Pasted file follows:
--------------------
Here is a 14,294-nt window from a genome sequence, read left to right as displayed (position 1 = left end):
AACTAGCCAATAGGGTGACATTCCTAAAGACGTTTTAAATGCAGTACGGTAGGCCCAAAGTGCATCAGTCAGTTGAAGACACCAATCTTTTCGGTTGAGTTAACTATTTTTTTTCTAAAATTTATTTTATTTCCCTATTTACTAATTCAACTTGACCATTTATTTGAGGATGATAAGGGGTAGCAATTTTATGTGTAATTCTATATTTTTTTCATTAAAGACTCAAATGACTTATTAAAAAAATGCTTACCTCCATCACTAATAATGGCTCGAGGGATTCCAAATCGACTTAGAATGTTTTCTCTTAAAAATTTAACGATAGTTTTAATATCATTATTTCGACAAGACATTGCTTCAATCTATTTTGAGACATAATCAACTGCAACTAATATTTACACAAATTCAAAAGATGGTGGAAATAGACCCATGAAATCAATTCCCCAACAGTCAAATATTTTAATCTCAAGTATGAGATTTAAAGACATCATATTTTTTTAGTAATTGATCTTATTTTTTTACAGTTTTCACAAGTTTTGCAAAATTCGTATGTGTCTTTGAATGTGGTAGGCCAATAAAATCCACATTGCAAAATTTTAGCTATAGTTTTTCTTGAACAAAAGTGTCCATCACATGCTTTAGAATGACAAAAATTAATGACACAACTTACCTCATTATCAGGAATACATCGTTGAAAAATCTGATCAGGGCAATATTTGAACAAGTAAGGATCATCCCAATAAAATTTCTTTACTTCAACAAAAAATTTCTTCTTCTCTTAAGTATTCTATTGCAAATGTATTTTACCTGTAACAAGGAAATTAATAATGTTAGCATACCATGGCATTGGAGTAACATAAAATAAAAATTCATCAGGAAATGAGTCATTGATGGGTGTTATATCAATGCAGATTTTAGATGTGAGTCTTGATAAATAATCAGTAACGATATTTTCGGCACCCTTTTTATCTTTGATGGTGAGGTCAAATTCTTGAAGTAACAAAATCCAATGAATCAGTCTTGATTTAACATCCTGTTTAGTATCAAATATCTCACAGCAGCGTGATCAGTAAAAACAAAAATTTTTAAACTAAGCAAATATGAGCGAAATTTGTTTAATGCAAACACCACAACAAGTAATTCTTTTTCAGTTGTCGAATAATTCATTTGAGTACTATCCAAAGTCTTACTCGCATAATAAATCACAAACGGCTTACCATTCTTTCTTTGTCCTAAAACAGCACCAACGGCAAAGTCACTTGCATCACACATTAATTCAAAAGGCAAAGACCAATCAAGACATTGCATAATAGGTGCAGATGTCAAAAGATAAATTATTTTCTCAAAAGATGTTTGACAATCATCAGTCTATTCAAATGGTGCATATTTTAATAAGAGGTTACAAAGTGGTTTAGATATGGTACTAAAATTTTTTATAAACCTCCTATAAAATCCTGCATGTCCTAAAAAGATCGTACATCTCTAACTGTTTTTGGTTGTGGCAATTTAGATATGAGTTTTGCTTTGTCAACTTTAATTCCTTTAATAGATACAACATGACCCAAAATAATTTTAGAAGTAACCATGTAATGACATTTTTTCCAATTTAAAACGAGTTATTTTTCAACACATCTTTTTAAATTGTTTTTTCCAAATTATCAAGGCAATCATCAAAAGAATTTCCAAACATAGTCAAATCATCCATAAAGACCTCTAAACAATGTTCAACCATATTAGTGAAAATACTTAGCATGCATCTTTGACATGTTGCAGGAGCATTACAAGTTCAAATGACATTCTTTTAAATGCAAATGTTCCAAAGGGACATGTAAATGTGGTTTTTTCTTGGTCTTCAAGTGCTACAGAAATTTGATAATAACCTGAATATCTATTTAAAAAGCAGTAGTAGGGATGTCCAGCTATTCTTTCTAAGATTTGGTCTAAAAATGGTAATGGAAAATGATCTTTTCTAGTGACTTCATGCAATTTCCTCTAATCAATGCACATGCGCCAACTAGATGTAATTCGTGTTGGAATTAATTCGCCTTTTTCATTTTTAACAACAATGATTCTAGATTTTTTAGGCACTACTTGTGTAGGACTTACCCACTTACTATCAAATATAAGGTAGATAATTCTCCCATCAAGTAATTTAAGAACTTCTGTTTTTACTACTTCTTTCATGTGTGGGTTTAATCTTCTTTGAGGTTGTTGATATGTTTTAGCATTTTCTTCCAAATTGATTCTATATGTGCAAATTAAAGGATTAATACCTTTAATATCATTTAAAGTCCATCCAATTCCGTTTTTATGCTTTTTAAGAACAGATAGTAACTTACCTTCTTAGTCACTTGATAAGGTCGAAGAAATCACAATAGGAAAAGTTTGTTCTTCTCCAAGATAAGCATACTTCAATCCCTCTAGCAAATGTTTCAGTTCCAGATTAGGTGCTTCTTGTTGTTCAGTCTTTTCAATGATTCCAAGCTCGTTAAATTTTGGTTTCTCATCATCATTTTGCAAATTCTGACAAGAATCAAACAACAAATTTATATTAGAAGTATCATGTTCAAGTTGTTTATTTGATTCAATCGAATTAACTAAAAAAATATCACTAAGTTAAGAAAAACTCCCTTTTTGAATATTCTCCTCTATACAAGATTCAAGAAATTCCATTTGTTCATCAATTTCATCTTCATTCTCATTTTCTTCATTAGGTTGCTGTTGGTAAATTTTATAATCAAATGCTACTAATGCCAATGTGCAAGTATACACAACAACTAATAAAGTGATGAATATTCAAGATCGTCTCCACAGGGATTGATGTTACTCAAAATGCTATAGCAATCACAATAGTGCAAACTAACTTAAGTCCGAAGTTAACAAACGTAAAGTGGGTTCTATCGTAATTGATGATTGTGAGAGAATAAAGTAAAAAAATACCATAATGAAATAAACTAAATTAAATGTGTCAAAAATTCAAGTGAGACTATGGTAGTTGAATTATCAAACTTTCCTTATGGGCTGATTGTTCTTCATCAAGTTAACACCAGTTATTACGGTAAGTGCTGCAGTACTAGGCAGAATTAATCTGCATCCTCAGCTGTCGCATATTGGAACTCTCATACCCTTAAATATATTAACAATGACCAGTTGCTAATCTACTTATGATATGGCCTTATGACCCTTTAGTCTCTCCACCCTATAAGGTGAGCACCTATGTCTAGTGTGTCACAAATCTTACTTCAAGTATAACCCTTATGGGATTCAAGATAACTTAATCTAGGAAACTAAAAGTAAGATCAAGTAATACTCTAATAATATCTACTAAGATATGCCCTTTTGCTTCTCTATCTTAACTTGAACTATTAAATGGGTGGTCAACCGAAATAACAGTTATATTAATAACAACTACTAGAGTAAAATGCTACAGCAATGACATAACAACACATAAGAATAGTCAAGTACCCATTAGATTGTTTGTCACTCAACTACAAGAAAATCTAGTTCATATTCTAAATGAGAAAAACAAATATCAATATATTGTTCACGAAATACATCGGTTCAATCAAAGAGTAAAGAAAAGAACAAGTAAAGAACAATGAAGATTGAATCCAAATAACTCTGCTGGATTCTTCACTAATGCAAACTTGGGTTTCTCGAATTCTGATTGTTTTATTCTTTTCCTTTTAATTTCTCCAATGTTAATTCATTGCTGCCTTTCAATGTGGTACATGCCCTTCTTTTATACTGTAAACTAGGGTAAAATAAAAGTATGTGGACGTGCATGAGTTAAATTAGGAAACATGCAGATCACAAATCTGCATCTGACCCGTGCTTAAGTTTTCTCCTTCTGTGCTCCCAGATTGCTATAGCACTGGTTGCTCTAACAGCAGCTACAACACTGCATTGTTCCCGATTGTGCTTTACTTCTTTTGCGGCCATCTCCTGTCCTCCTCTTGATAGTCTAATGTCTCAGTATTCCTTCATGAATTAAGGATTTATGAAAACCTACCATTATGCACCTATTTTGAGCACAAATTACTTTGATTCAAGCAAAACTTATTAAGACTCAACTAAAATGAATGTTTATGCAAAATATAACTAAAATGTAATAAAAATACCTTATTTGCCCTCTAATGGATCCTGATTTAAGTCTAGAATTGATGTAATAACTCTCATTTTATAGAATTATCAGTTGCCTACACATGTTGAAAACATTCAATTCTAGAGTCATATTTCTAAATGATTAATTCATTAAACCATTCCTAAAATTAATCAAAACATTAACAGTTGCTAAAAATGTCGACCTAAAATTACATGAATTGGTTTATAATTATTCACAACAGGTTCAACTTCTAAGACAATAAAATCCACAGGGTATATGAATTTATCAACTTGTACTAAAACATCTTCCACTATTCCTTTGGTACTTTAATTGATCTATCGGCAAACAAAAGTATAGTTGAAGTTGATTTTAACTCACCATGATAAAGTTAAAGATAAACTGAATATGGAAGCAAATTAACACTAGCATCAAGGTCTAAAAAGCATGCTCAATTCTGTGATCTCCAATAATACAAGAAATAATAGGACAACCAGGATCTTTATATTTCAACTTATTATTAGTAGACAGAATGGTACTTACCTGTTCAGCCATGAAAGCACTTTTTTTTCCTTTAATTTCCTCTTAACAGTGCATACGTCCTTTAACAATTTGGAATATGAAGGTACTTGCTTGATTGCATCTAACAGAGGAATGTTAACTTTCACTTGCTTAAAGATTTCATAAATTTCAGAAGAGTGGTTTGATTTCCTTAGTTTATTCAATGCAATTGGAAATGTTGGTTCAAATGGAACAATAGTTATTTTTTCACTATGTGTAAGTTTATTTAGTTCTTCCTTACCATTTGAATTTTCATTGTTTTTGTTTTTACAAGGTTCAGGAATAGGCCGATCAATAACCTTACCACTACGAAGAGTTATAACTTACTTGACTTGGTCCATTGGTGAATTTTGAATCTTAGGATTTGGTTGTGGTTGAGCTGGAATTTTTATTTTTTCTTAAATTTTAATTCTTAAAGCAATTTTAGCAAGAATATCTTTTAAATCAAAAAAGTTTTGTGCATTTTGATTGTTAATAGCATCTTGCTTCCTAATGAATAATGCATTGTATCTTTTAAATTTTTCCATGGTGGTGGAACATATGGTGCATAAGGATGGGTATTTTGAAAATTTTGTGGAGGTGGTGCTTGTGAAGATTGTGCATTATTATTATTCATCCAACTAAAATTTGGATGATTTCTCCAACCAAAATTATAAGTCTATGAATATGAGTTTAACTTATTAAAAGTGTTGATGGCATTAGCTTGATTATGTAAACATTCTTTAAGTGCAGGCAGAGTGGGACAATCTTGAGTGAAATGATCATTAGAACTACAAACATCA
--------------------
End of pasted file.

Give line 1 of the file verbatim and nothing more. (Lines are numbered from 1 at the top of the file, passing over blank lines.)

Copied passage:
Here is a 14,294-nt window from a genome sequence, read left to right as displayed (position 1 = left end):